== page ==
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    The New Yorker Radio Hour

    Profiles, storytelling and insightful conversations, hosted by David Remnick.
    arØTmãn Nabolitano17 Episodes

    Episodes (17)

    The Joy of Beach Reads

    The Joy of Beach Reads
    Our guest host, Vinson Cunningham, looks at the joys of the beach read, hitting Brighton Beach on a hot, muggy day to peer over readers’ shoulders. He relates his own fortuitous encounter with Lawrence Otis Graham’s “Our Kind of People,” after finding the book in a rented house on Martha’s Vineyard. Plus, Rachel Syme feels that “books have a season that they tell you to read them in,” and “summer is the season of the classic Hollywood memoir”; she shares three favorites with David Remnick.

    Liesl Tommy, Director of “Respect”

    Liesl Tommy, Director of “Respect”
    Aretha Franklin was the Queen of Soul, the greatest voice of her generation, an eighteen-time Grammy Award winner whose career spanned five decades. She was also a famously private person, which makes the project of directing a film about her life challenging. The job of telling Aretha’s story went to a South African-born director named Liesl Tommy, known for her work in theatre and nominated for a Tony, in 2016. Tommy had also directed episodes of TV shows like “The Walking Dead” and “Jessica Jones,” but the movie about Franklin—called, almost inevitably, “Respect”—is her first feature film. Tommy’s long-standing passion for the singer, she says, made the job relatively easy, even though she first fell in love with Franklin’s voice as a child living on a different continent.  “I don’t think I ever thought of her as American,” she told Vinson Cunningham. “I thought of her as a woman that I wanted to grow up to be.” As a small child, she recalls, “Even if I don’t understand the feelings specifically, I understand how the way she sang them made me feel. And that was, excited to be alive.”

    Atul Gawande on the COVID-19 Resurgence

    Atul Gawande on the COVID-19 Resurgence
    For a few brief moments this summer, in places where the vaccination rate was high, we could imagine life after COVID-19: restaurants and theatres were filling up, gatherings of all kinds were taking place, and many businesses were planning to return to their offices after Labor Day. Then the story changed, as the highly contagious Delta variant began sweeping the nation. Atul Gawande, a professor of medicine and an internationally recognized expert on public health, tells David Remnick that the Delta surge has also caused a vaccination surge, which is promising. They discuss the idea of booster shots and the possibility of a future variant that would resist the vaccine and cause more severe breakthrough infections. The Lambda variant, Gawande says, has already reached the U.S., but little is known yet about how it responds to the vaccines in use here. Plus, forget the big white tent and the plate of rubber chicken: the real New York style is a City Hall wedding, complete with metal detectors. Vinson Cunningham tells us what it’s all about.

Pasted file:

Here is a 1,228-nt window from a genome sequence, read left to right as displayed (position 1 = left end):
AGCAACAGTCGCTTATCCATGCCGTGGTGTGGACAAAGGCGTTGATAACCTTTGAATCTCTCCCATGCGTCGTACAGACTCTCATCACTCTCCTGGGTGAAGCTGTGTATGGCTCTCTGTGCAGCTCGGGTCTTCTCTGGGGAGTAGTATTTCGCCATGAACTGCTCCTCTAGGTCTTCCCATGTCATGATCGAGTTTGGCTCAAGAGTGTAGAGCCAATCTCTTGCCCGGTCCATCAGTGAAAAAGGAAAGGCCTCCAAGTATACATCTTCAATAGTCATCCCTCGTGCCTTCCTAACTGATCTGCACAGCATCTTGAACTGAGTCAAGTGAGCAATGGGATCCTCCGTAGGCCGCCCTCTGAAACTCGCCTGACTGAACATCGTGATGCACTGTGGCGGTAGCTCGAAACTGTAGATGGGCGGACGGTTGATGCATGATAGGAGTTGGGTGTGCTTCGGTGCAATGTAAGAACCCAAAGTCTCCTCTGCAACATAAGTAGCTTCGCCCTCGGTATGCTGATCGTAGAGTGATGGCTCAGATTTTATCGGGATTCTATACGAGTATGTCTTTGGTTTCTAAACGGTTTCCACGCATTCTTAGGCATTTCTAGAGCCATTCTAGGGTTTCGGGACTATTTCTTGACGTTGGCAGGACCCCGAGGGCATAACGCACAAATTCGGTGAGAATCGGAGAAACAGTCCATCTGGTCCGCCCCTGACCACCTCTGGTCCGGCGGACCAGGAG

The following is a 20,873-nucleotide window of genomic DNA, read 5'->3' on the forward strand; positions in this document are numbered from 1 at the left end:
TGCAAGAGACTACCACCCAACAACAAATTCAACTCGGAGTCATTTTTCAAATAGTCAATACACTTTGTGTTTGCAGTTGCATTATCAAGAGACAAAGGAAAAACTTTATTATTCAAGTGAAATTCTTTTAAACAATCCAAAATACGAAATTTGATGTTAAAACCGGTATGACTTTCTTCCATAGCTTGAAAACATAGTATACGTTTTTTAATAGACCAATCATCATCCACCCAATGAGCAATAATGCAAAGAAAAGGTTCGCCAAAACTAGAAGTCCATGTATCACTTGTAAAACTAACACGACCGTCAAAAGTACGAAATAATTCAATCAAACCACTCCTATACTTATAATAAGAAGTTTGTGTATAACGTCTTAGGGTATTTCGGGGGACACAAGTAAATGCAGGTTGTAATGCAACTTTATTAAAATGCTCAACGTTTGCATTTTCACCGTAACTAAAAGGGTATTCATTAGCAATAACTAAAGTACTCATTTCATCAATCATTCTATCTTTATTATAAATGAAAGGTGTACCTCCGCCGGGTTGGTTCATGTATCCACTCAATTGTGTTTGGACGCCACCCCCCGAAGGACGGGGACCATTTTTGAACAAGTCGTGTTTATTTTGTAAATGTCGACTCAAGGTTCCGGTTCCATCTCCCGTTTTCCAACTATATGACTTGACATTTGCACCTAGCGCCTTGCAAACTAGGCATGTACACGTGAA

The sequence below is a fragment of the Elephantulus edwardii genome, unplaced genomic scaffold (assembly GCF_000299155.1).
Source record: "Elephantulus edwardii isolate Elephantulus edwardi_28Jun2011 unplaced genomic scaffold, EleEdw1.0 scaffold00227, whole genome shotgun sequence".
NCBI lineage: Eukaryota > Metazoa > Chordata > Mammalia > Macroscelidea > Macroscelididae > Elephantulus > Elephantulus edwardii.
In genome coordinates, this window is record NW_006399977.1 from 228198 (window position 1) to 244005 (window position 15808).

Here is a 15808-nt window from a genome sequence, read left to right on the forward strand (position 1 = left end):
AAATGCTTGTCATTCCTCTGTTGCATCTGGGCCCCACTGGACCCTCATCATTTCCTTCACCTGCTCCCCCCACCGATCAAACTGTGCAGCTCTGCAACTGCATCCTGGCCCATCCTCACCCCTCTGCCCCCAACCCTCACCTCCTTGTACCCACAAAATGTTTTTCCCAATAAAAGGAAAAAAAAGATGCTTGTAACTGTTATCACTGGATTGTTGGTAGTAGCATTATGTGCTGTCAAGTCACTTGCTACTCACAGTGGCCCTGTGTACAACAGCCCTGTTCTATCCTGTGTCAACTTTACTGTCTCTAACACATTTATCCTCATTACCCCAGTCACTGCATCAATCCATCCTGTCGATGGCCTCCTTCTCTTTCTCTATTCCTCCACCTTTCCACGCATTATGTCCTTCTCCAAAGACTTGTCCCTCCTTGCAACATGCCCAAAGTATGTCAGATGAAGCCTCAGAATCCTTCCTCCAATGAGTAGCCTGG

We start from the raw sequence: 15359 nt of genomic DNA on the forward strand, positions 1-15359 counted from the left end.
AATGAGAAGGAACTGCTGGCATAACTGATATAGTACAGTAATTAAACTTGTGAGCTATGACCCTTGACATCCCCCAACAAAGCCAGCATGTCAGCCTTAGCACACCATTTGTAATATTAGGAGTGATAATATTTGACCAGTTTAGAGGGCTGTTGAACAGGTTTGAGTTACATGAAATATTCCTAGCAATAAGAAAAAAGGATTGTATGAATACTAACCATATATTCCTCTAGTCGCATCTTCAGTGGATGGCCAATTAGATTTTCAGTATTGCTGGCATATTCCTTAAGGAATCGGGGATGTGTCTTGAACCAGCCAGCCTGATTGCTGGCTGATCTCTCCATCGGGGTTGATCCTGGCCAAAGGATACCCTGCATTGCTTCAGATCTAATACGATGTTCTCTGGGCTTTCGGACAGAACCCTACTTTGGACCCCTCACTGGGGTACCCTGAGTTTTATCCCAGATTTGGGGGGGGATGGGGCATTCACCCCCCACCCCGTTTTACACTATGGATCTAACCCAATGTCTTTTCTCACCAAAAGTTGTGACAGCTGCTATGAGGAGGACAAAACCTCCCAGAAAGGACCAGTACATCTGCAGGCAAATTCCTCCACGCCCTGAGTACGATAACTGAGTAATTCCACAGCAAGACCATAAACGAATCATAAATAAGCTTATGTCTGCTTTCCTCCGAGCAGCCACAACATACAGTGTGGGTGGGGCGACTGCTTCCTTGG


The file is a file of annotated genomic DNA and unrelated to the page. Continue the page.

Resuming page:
(Gawande has been nominated by President Biden to lead global health development, including COVID-19 efforts, for the United States Agency for International Development. The appointment awaits confirmation in the Senate.)

    John Kerry on the Battle Against Climate Change

    John Kerry on the Battle Against Climate Change
    With the world overheating, glaciers melting, and landscapes in flames, it’s difficult to think of a harder or more important job than John Kerry’s. The former senator and Secretary of State is now the special Presidential envoy for climate, a Cabinet-level post created by President Biden. Kerry talks with David Remnick about reasserting the United States’ fitness to lead on global climate action in the wake of Trump Administration policies, and about how to get allies and adversaries to engage in the battle together. He is heading to Glasgow for talks that aim to hold the warming level to 1.5 degrees Celsius. “Imagine what happens at 1.5, if you already see what’s happening at 1.2,” Kerry exclaims. “Is that what we want? You would think not!” Plus, an evangelical historian who is the wife of a pastor breaks from her church’s doctrine, arguing that Biblical readings of female submission are mistakes. She has felt the personal consequences of taking this stance.

    An Iranian Plot Grew in Brooklyn, and the Revelations about Pegasus

    An Iranian Plot Grew in Brooklyn, and the Revelations about Pegasus